Here’s a picture of my friend Frances and me.
On the morning this photo was taken, we’d met for coffee in leafy Parque Mexico before Dave and I were to embark on the rest of our day. However, we ended up spending a lot of time talking about our families, our gardening plans and our enneagram signs. ( I’m a six. She’s a two. Does this mean anything to you?)
I’ve come up with a new math equation. Women + Interest in Personal Growth = Cultural Universal. Anyway, Frances and I always marvel at the fact that we come from two different cultures and yet have so many of the same interests.
When we finally looked at our watches (OMG the time!), I got on the cell phone—like every other Mexico City resident— and arranged to meet Dave in another of my favorite neighborhoods in Mexico City—The Roma. Actually, the two neighborhoods that I love sort of merge into one another and are sometimes referred to as Condesa/Roma.
I wanted to walk around Parque Rio de Janeiro—the setting that inspired my novel. After the 1985 earthquake, the buildings around the park, which are so romantic, fell into disrepair. Many were abandoned, and it didn’t take long for Mexico City’s artists, musicians and writers to move in.
I don’t know what it’s like for other writers of women’s fiction, but I didn’t make a conscious decision to write about the two expat sisters—Vivienne and Lili— who inhabit a house on this park. They just came to me, like new friends do—and I spent the rest of the time trying to get to know them—their passions, their rivalries, their secrets. Finally, the whole draft came together and the title —Palace of the Blue Butterfly— as well. I have no, I mean it, no idea how I got the title. It just flew into my head the way a bird might fly into a room.
If you are familiar with Nahautl, you’ll know that Quetzalpapalotl means Blue Butterfly, and if you know that, you’ll know that Blue Butterfly was the rain god’s (Tlaloc) wife. Okay. Actually, the real translation is iridescent, blue-green butterfly goddess. Not really a book title.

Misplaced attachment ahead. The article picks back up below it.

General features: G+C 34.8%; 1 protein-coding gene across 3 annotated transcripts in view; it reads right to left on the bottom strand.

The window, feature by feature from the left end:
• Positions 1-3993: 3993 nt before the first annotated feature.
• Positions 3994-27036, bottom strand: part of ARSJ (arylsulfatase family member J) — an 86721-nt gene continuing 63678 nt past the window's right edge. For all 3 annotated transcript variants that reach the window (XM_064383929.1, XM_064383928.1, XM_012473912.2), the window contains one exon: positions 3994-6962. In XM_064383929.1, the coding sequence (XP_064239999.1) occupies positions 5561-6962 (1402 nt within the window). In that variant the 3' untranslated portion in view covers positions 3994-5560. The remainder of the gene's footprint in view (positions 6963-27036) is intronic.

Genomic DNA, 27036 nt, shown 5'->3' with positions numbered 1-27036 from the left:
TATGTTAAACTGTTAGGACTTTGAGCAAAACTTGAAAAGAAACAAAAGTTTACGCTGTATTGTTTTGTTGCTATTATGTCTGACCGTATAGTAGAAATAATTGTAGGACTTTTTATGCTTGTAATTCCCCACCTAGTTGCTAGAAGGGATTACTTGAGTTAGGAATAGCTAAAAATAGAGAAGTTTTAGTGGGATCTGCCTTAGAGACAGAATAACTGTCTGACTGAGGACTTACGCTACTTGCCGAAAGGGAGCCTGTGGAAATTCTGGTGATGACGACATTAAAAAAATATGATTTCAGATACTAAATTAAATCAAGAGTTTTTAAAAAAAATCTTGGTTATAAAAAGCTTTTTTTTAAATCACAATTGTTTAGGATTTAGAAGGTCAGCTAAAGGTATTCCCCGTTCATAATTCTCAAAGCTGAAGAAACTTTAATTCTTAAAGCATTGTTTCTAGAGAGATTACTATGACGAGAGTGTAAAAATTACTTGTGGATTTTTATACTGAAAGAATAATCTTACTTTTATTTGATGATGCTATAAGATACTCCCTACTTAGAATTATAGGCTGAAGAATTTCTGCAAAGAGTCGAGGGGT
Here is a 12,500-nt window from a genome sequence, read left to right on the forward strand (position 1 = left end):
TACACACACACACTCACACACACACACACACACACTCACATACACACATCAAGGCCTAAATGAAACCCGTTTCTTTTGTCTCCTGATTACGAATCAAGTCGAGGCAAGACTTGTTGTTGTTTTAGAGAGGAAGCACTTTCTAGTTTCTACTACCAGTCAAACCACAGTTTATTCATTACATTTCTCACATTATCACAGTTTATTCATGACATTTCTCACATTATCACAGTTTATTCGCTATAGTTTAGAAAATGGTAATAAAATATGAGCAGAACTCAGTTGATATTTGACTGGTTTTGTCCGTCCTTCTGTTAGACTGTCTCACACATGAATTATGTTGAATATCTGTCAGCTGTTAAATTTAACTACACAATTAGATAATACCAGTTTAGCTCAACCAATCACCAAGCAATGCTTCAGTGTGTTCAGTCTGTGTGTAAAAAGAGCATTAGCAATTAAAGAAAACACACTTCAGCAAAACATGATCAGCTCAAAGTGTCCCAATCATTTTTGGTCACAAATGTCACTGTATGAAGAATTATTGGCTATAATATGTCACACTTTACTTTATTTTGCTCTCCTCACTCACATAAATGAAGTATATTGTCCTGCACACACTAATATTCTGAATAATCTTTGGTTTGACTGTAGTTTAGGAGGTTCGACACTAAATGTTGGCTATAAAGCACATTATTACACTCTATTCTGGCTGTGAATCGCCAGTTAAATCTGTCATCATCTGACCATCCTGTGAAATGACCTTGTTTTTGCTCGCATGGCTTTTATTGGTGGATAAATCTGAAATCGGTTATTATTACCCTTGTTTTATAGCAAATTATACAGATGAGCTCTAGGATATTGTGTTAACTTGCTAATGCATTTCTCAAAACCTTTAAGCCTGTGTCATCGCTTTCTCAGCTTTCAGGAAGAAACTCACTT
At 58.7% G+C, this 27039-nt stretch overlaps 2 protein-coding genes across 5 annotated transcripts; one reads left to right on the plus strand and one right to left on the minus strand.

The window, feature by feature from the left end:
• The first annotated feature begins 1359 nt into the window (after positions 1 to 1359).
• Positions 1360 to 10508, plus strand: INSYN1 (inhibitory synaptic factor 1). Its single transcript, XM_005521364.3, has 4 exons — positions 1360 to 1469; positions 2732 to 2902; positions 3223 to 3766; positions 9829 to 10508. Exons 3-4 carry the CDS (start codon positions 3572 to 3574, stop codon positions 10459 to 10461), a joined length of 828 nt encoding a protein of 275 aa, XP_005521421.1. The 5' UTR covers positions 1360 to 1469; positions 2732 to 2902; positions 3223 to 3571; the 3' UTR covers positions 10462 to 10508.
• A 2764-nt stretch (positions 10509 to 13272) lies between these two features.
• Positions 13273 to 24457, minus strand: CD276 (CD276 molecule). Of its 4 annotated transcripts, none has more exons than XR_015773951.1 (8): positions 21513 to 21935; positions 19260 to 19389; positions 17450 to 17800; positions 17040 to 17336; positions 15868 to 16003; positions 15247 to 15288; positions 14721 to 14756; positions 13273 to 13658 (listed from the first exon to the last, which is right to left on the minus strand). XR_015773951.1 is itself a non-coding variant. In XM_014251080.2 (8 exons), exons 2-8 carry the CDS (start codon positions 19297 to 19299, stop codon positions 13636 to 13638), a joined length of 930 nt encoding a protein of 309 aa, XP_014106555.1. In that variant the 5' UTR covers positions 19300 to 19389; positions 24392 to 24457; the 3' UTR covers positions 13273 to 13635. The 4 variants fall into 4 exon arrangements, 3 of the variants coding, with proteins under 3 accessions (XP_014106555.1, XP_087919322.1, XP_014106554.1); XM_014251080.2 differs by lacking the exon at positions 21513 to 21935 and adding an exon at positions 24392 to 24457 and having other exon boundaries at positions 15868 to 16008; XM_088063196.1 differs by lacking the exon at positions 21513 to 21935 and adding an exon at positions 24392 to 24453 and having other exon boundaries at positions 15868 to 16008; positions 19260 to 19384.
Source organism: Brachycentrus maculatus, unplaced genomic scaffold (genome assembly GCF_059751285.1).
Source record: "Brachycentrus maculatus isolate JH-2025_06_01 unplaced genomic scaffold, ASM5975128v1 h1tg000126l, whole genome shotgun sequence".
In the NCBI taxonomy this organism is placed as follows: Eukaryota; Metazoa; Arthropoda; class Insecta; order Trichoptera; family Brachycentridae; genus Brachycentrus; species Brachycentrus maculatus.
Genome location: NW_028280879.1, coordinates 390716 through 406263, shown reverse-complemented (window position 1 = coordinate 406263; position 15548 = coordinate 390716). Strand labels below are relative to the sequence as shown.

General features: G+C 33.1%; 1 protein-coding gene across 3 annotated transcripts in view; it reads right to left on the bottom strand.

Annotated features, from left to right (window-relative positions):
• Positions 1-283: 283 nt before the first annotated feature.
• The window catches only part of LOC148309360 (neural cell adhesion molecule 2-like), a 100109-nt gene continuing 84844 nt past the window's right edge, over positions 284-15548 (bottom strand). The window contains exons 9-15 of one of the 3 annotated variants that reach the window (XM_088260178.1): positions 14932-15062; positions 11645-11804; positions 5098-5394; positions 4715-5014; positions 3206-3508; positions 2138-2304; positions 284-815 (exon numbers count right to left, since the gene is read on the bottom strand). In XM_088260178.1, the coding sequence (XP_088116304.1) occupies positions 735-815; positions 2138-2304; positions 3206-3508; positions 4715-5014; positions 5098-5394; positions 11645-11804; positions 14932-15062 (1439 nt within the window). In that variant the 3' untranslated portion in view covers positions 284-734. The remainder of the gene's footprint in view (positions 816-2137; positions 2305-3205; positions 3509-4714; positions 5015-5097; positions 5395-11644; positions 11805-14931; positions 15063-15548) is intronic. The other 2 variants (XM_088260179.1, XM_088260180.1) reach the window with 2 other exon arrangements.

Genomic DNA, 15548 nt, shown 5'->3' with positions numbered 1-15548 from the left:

Well, to continue in this pedantic vein a moment . . . the actual Palacio de Quetzalpapalotl is a beautiful temple to Blue Butterfly at Teotihuacan, which houses this mural . . .
The Paradise of Tlaloc. It is considered to be one of the most beautiful examples of Pre-Columbian art.
A little digression, I know, except that’s Mexico—so many layers, ancient, colonial, modern—and they all sort of blur.
After poking our heads into the OMR gallery, Dave and I ended up in a little tea shop on Orizaba—the street that wraps around Rio de Janeiro Park, the street where my characters Vivienne and Lili live. Okay. Live? I can hear you say. Uh . . . Jane?
Oh dear. That’s why I have to get this book out there in the world . . . as an e-book, anything, so Lili and Vivienne can actually live— in someone else’s head not just mine— and can be sitting at a table in this exact cafe on a lovely, autumn evening when one of them gets the news that . . .
If any of you folks out there know anyone who has published an e-book, I’d love to hear about it. And yes, I’ve gotten agents and so on. They were both lovely, supportive people who only wanted the best for me. And then, there’s the publishing industry, the economy and well . . . If you write, you know the rest of the story. Let’s just not go there. Life, my friends, is too short, and there’s still so much to do!